In an effort to reduce their raw materials’ carbon footprint, Symrise developed SymTrap, a technique which consists in capturing the fragrant molecules contained in aqueous solutions, like rinse water or residual juices produced by extracting, distilling or lyophilizing plants and fruit. The process results in a resin, which is washed with alcohol to become a “SymTrap”, a new ingredient which differs from an essential oil, an absolute or a synthetic molecule by its low environmental impact. Derived from the valorization of by-products based on a technique requiring neither heat nor chemicals, SymTrap ingredients offer an extremely low carbon footprint.

Towards more innovation

Symrise first tested this 2008-patented process in Ecuador. The fragrance house retrieved residues from the production of maracuja juice to make SymTrap passionfruit - a natural, juicy, authentic material. Until then, fruity notes could only be obtained by synthesis, except for blackcurrant bud.

Passionfruit (maracuja) was one of the first SymTrap developed by Symrise

SymTrap also highlights standard ingredients in a new way, beautifying unexplored facets of them, as can be seen with a clove with smoky, almost peated notes, and cocoa with a surprisingly carnal, animal trail – these two materials from Brazil were showcased at WPC 2018.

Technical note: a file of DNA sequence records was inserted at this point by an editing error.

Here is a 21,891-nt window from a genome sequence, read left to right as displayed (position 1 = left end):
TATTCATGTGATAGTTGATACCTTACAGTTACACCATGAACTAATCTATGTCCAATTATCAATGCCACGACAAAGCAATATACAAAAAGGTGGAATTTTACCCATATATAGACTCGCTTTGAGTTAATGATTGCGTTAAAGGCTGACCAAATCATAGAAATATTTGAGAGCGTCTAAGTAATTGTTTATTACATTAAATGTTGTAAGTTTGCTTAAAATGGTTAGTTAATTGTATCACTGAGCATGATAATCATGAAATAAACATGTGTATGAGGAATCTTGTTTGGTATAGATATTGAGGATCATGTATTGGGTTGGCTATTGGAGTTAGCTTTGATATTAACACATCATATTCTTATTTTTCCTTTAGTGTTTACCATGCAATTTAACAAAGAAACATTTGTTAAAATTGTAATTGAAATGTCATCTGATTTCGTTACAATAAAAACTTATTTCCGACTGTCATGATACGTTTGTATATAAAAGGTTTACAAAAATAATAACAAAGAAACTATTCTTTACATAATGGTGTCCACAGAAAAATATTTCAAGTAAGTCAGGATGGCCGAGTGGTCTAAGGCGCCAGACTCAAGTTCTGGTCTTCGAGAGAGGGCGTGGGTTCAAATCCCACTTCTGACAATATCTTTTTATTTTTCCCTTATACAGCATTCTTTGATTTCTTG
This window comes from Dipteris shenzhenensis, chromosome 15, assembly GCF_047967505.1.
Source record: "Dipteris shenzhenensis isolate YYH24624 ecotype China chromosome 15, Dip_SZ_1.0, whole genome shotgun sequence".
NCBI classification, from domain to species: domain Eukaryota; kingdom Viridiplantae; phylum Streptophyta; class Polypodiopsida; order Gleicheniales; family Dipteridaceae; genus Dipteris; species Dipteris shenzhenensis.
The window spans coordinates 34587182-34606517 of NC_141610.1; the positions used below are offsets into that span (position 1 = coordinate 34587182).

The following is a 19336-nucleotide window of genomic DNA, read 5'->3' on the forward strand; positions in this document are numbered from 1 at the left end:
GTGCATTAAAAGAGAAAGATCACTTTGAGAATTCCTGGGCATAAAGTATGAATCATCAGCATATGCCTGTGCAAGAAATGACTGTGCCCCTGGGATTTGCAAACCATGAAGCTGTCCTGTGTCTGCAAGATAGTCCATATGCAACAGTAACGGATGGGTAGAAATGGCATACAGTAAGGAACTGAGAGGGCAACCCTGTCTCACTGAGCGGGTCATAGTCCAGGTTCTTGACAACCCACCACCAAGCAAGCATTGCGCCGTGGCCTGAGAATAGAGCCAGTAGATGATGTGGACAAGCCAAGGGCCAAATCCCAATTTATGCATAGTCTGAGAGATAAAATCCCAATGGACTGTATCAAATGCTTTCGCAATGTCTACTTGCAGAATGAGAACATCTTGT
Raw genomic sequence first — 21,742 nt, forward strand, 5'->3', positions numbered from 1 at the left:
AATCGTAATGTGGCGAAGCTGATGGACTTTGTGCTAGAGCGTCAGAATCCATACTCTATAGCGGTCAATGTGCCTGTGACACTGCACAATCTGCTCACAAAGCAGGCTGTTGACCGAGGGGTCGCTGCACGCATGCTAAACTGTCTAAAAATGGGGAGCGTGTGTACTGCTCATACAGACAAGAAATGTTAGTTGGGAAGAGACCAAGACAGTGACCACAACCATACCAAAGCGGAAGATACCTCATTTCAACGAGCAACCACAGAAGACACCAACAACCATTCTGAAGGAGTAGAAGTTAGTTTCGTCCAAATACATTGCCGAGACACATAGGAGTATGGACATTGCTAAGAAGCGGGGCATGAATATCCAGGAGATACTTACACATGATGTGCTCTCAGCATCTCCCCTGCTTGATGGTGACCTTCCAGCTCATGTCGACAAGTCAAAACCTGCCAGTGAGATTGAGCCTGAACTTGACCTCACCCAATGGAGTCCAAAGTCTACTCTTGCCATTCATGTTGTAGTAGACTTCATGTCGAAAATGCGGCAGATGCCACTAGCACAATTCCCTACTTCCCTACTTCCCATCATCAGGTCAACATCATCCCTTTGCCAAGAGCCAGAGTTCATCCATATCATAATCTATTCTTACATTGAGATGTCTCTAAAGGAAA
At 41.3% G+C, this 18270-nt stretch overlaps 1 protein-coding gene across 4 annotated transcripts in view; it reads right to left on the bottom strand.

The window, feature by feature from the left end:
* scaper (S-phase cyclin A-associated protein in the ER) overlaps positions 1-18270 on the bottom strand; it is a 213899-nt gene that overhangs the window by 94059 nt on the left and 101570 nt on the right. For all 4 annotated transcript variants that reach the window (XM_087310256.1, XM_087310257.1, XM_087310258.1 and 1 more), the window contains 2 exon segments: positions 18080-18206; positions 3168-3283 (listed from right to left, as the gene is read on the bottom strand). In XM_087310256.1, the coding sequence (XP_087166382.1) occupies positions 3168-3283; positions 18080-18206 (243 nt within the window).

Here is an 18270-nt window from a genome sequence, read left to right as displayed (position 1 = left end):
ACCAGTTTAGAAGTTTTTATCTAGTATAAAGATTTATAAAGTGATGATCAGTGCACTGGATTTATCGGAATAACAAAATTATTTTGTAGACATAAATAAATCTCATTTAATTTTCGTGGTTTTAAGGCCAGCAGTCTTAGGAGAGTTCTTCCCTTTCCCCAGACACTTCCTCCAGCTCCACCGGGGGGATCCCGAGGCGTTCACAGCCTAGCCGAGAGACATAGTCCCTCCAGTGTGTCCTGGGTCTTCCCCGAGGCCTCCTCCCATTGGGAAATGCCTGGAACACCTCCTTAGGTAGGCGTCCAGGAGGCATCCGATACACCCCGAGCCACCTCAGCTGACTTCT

Towards new olfactory horizons

Beyond environmental protection, SymTrap paves the way for revolutionary ingredients. Indeed, Symrise tested this process on residues of baby food products from the Diana brand: in 2019, onion, artichoke, garlic, asparagus, and cauliflower SymTraps were obtained from this waste. Symrise perfumers have only just started to explore these new materials.

Artichoke offers similarities with the green notes of Rose Centifolia, which can help highlight its presence in a composition,” explains Suzy Le Helley, Fine Fragrance perfumer at Symrise. If onion does not sound very sexy, it does possess sulphurous notes similar to those of exotic fruit. The same goes for leek, whose green, milky tones evoke pandanus, an Asian fruit. “These are interesting prospects from a creative standpoint,” adds Suzy Le Helley. “We are gradually discovering these new plant-derived, sustainable materials. One can imagine this process will eventually be applied to other original materials. It is a real technological advancement,” she says.

Other than a low carbon footprint, the SymTrap technology boldly renews the perfumer palette. Let’s hope new perfumed notes will soon be released and breathe new life into the genre. We will see how perfumers will seize this opportunity!

The latest trends and innovations in fragrance will be presented on November 7, 2019 at the Fragrance Innovation Summit in Paris.

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